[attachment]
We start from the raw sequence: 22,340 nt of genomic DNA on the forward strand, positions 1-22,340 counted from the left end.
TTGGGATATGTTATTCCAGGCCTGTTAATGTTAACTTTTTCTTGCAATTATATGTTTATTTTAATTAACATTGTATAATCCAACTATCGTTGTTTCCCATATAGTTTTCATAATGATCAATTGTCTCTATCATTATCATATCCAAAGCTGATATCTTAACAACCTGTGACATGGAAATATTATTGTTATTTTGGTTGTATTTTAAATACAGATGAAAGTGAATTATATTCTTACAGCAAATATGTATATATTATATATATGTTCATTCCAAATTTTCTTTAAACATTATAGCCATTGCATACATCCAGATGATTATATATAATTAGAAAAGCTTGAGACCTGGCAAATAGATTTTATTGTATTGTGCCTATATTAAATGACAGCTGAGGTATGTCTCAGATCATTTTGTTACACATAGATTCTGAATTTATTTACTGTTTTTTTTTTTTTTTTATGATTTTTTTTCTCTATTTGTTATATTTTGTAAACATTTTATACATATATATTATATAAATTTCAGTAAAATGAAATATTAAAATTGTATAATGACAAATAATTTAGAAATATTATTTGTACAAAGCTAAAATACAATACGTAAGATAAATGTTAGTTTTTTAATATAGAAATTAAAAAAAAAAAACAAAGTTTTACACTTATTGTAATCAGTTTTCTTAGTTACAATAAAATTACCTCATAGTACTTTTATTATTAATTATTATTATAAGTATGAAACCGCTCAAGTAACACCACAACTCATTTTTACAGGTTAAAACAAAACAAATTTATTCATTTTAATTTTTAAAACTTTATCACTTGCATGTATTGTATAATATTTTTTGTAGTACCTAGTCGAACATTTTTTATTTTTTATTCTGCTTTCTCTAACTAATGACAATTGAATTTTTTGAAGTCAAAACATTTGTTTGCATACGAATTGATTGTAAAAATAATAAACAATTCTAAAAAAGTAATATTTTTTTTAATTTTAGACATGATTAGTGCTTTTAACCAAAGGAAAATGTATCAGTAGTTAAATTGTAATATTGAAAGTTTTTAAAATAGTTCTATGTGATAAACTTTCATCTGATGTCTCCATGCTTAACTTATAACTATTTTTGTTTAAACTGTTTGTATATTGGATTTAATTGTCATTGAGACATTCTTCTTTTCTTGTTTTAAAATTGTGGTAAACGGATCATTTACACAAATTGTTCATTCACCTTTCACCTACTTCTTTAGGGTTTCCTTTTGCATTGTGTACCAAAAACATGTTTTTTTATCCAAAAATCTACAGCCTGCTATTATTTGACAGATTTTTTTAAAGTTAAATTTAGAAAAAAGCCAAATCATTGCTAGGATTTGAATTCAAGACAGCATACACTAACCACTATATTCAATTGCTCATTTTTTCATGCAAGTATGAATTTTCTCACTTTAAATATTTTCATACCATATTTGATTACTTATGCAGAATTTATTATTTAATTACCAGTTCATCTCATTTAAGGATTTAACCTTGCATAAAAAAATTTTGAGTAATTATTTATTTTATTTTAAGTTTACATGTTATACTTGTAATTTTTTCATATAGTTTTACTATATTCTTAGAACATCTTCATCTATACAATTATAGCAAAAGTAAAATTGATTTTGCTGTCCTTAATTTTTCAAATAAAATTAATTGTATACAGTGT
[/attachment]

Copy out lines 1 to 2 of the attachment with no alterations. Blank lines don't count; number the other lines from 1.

We start from the raw sequence: 22,340 nt of genomic DNA on the forward strand, positions 1-22,340 counted from the left end.
TTGGGATATGTTATTCCAGGCCTGTTAATGTTAACTTTTTCTTGCAATTATATGTTTATTTTAATTAACATTGTATAATCCAACTATCGTTGTTTCCCATATAGTTTTCATAATGATCAATTGTCTCTATCATTATCATATCCAAAGCTGATATCTTAACAACCTGTGACATGGAAATATTATTGTTATTTTGGTTGTATTTTAAATACAGATGAAAGTGAATTATATTCTTACAGCAAATATGTATATATTATATATATGTTCATTCCAAATTTTCTTTAAACATTATAGCCATTGCATACATCCAGATGATTATATATAATTAGAAAAGCTTGAGACCTGGCAAATAGATTTTATTGTATTGTGCCTATATTAAATGACAGCTGAGGTATGTCTCAGATCATTTTGTTACACATAGATTCTGAATTTATTTACTGTTTTTTTTTTTTTTTTATGATTTTTTTTCTCTATTTGTTATATTTTGTAAACATTTTATACATATATATTATATAAATTTCAGTAAAATGAAATATTAAAATTGTATAATGACAAATAATTTAGAAATATTATTTGTACAAAGCTAAAATACAATACGTAAGATAAATGTTAGTTTTTTAATATAGAAATTAAAAAAAAAAAACAAAGTTTTACACTTATTGTAATCAGTTTTCTTAGTTACAATAAAATTACCTCATAGTACTTTTATTATTAATTATTATTATAAGTATGAAACCGCTCAAGTAACACCACAACTCATTTTTACAGGTTAAAACAAAACAAATTTATTCATTTTAATTTTTAAAACTTTATCACTTGCATGTATTGTATAATATTTTTTGTAGTACCTAGTCGAACATTTTTTATTTTTTATTCTGCTTTCTCTAACTAATGACAATTGAATTTTTTGAAGTCAAAACATTTGTTTGCATACGAATTGATTGTAAAAATAATAAACAATTCTAAAAAAGTAATATTTTTTTTAATTTTAGACATGATTAGTGCTTTTAACCAAAGGAAAATGTATCAGTAGTTAAATTGTAATATTGAAAGTTTTTAAAATAGTTCTATGTGATAAACTTTCATCTGATGTCTCCATGCTTAACTTATAACTATTTTTGTTTAAACTGTTTGTATATTGGATTTAATTGTCATTGAGACATTCTTCTTTTCTTGTTTTAAAATTGTGGTAAACGGATCATTTACACAAATTGTTCATTCACCTTTCACCTACTTCTTTAGGGTTTCCTTTTGCATTGTGTACCAAAAACATGTTTTTTTATCCAAAAATCTACAGCCTGCTATTATTTGACAGATTTTTTTAAAGTTAAATTTAGAAAAAAGCCAAATCATTGCTAGGATTTGAATTCAAGACAGCATACACTAACCACTATATTCAATTGCTCATTTTTTCATGCAAGTATGAATTTTCTCACTTTAAATATTTTCATACCATATTTGATTACTTATGCAGAATTTATTATTTAATTACCAGTTCATCTCATTTAAGGATTTAACCTTGCATAAAAAAATTTTGAGTAATTATTTATTTTATTTTAAGTTTACATGTTATACTTGTAATTTTTTCATATAGTTTTACTATATTCTTAGAACATCTTCATCTATACAATTATAGCAAAAGTAAAATTGATTTTGCTGTCCTTAATTTTTCAAATAAAATTAATTGTATACAGTGT